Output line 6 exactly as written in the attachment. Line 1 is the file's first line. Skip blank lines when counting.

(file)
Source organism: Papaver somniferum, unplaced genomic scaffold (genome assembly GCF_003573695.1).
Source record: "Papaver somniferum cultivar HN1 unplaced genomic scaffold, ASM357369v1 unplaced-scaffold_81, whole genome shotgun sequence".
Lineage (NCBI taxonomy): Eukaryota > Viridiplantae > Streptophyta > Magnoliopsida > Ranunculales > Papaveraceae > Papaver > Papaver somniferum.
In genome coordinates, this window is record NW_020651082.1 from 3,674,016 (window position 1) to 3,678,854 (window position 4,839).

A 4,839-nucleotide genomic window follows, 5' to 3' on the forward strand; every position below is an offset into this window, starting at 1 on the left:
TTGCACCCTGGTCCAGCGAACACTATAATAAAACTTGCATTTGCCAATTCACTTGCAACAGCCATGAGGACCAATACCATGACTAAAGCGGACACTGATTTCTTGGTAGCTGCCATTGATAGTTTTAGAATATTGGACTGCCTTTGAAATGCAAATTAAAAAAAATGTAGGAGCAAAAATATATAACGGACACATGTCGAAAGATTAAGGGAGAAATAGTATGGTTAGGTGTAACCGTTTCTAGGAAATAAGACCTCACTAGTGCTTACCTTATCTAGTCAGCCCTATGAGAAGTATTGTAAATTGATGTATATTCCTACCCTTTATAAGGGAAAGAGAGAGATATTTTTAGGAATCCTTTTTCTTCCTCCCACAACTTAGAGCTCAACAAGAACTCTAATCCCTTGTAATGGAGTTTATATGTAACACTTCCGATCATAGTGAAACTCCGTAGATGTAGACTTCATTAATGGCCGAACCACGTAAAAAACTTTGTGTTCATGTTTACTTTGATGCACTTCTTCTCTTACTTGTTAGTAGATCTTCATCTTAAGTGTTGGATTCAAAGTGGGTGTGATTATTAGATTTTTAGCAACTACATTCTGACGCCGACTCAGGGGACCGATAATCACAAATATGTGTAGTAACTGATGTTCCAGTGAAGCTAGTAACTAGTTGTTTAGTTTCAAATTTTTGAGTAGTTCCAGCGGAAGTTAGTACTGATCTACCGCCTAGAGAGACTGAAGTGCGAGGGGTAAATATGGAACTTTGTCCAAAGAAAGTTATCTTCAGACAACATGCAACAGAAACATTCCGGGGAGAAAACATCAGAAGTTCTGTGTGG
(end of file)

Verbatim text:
TTGCACCCTGGTCCAGCGAACACTATAATAAAACTTGCATTTGCCAATTCACTTGCAACAGCCATGAGGACCAATACCATGACTAAAGCGGACACTGATTTCTTGGTAGCTGCCATTGATAGTTTTAGAATATTGGACTGCCTTTGAAATGCAAATTAAAAAAAATGTAGGAGCAAAAATATATAACGGACACATGTCGAAAGATTAAGGGAGAAATAGTATGGTTAGGTGTAACCGTTTCTAGGAAATAAGACCTCACTAGTGCTTACCTTATCTAGTCAGCCCTATGAGAAGTATTGTAAATTGATGTATATTCCTACCCTTTATAAGGGAAAGAGAGAGATATTTTTAGGAATCCTTTTTCTTCCTCCCACAACTTAGAGCTCAACAAGAACTCTAATCCCTTGTAATGGAGTTTATATGTAACACTTCCGATCATAGTGAAACTCCGTAGATGTAGACTTCATTAATGGCCGAACCACGTAAAAAACTTTGTGTTCATGTTTACTTTGATGCACTTCTTCTCTTACTTGTTAGTAGATCTTCATCTTAAGTGTTGGATTCAAAGTGGGTGTGATTATTAGATTTTTAGCAACTACATTCTGACGCCGACTCAGGGGACCGATAATCACAAATATGTGTAGTAACTGATGTTCCAGTGAAGCTAGTAACTAGTTGTTTAGTTTCAAATTTTTGAGTAGTTCCAGCGGAAGTTAGTACTGATCTACCGCCTAGAGAGACTGAAGTGCGAGGGGTAAATATGGAACTTTGTCCAAAGAAAGTTATCTTCAGACAACATGCAACAGAAACATTCCGGGGAGAAAACATCAGAAGTTCTGTGTGG